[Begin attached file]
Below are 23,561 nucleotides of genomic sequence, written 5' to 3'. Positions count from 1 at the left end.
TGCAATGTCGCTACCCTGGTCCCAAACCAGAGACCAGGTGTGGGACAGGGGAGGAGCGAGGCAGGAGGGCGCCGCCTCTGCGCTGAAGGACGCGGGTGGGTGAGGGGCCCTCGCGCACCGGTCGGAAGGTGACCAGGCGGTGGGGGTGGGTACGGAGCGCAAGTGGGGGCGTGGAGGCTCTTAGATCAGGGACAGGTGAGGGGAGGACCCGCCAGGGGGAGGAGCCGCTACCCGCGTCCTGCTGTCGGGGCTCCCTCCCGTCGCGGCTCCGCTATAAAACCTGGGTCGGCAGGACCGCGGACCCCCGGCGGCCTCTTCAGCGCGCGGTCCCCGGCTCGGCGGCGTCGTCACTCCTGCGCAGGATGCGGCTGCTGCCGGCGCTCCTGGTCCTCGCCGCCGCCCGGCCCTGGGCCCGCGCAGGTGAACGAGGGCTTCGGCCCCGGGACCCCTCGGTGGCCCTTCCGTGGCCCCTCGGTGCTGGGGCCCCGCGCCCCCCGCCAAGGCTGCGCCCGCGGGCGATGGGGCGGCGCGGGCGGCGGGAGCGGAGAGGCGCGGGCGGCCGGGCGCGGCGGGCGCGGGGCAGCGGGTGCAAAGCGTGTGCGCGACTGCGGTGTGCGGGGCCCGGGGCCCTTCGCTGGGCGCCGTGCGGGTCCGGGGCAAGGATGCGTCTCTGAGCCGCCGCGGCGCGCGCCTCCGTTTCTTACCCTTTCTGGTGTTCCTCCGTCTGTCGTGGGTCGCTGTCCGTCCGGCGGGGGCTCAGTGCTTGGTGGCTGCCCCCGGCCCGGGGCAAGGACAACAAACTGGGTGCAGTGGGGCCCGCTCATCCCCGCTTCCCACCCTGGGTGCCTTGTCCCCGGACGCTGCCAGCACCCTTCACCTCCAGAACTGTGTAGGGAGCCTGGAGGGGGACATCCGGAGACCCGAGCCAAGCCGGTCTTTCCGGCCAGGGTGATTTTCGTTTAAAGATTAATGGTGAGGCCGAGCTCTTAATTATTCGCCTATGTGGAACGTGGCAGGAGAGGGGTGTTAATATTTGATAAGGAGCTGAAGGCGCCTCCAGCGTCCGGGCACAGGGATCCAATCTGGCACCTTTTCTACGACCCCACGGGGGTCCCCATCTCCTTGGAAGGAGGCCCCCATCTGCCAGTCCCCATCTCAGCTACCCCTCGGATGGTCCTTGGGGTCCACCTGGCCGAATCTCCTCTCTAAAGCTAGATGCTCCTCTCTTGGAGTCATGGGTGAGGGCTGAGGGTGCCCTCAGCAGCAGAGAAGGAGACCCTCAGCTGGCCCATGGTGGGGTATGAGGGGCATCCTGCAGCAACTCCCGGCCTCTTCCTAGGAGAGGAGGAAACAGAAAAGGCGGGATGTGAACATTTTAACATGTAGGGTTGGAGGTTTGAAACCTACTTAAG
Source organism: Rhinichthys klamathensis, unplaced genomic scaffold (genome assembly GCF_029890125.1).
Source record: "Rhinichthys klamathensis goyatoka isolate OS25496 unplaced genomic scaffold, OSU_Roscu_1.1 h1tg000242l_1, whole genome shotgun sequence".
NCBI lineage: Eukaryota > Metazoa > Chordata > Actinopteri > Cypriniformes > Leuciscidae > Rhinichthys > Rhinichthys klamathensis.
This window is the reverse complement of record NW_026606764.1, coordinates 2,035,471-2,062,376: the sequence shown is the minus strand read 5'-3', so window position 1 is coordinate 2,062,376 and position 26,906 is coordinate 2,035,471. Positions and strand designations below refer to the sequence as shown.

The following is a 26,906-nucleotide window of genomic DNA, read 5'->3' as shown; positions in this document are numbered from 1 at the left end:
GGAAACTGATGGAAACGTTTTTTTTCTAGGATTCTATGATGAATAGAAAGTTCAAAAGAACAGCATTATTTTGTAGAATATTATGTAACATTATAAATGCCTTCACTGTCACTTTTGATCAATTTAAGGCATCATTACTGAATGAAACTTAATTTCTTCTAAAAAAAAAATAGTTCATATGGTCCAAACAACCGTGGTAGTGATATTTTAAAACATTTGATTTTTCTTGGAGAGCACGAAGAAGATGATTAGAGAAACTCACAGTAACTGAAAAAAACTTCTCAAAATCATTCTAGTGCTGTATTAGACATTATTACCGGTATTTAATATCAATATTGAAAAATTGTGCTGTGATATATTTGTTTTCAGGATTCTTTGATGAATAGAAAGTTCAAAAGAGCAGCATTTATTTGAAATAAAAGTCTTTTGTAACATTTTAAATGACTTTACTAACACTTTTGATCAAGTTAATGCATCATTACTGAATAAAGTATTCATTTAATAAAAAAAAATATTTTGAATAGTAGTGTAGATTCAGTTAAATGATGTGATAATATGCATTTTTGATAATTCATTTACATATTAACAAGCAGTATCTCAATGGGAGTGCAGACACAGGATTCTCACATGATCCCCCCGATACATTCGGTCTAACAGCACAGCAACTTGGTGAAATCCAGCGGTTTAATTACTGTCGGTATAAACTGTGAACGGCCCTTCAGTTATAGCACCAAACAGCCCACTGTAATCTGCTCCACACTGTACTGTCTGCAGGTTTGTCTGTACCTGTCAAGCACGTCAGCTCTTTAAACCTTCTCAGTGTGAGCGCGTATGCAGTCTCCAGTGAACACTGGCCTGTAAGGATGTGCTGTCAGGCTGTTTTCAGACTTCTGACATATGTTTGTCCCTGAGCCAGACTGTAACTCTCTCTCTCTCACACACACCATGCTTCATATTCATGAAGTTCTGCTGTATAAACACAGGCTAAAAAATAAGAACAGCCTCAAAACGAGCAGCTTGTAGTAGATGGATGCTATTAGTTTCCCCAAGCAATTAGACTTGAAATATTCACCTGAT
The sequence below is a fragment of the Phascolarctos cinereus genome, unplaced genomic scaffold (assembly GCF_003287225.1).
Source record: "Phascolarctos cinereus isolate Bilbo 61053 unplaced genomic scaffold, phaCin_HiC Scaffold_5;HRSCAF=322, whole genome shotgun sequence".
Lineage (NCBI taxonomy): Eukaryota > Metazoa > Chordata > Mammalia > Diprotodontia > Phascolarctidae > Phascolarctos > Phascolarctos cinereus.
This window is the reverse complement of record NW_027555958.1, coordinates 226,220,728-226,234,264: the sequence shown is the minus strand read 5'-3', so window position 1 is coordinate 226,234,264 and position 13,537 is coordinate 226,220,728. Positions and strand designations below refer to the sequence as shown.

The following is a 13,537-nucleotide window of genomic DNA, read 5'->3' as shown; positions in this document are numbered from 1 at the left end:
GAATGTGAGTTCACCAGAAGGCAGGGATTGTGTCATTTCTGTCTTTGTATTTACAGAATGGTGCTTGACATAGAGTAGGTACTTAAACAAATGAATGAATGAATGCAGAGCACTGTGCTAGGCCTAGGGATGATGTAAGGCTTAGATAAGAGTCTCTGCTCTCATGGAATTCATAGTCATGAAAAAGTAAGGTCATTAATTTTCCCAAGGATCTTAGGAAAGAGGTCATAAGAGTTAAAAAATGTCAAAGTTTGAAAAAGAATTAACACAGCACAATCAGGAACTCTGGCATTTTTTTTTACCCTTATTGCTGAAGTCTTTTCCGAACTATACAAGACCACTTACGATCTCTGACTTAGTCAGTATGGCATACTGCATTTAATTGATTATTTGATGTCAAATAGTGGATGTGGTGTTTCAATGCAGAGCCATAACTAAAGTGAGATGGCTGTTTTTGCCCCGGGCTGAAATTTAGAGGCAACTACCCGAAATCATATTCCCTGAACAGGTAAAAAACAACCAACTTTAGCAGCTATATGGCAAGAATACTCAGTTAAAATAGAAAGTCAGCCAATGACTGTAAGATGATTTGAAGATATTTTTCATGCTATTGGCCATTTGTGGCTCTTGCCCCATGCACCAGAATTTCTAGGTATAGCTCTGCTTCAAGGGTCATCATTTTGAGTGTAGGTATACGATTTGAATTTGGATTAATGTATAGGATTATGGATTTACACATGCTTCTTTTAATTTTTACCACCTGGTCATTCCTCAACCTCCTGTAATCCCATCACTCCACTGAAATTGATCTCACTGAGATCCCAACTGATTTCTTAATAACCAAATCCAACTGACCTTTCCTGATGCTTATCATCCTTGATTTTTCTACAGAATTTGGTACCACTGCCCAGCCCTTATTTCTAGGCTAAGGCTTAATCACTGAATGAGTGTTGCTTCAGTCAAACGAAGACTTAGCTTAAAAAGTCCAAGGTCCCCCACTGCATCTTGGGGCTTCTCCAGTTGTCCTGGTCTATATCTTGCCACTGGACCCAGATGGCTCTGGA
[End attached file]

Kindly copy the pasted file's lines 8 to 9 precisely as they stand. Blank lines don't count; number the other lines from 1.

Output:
GGAAACTGATGGAAACGTTTTTTTTCTAGGATTCTATGATGAATAGAAAGTTCAAAAGAACAGCATTATTTTGTAGAATATTATGTAACATTATAAATGCCTTCACTGTCACTTTTGATCAATTTAAGGCATCATTACTGAATGAAACTTAATTTCTTCTAAAAAAAAAATAGTTCATATGGTCCAAACAACCGTGGTAGTGATATTTTAAAACATTTGATTTTTCTTGGAGAGCACGAAGAAGATGATTAGAGAAACTCACAGTAACTGAAAAAAACTTCTCAAAATCATTCTAGTGCTGTATTAGACATTATTACCGGTATTTAATATCAATATTGAAAAATTGTGCTGTGATATATTTGTTTTCAGGATTCTTTGATGAATAGAAAGTTCAAAAGAGCAGCATTTATTTGAAATAAAAGTCTTTTGTAACATTTTAAATGACTTTACTAACACTTTTGATCAAGTTAATGCATCATTACTGAATAAAGTATTCATTTAATAAAAAAAAATATTTTGAATAGTAGTGTAGATTCAGTTAAATGATGTGATAATATGCATTTTTGATAATTCATTTACATATTAACAAGCAGTATCTCAATGGGAGTGCAGACACAGGATTCTCACATGATCCCCCCGATACATTCGGTCTAACAGCACAGCAACTTGGTGAAATCCAGCGGTTTAATTACTGTCGGTATAAACTGTGAACGGCCCTTCAGTTATAGCACCAAACAGCCCACTGTAATCTGCTCCACACTGTACTGTCTGCAGGTTTGTCTGTACCTGTCAAGCACGTCAGCTCTTTAAACCTTCTCAGTGTGAGCGCGTATGCAGTCTCCAGTGAACACTGGCCTGTAAGGATGTGCTGTCAGGCTGTTTTCAGACTTCTGACATATGTTTGTCCCTGAGCCAGACTGTAACTCTCTCTCTCTCACACACACCATGCTTCATATTCATGAAGTTCTGCTGTATAAACACAGGCTAAAAAATAAGAACAGCCTCAAAACGAGCAGCTTGTAGTAGATGGATGCTATTAGTTTCCCCAAGCAATTAGACTTGAAATATTCACCTGAT
The sequence below is a fragment of the Phascolarctos cinereus genome, unplaced genomic scaffold (assembly GCF_003287225.1).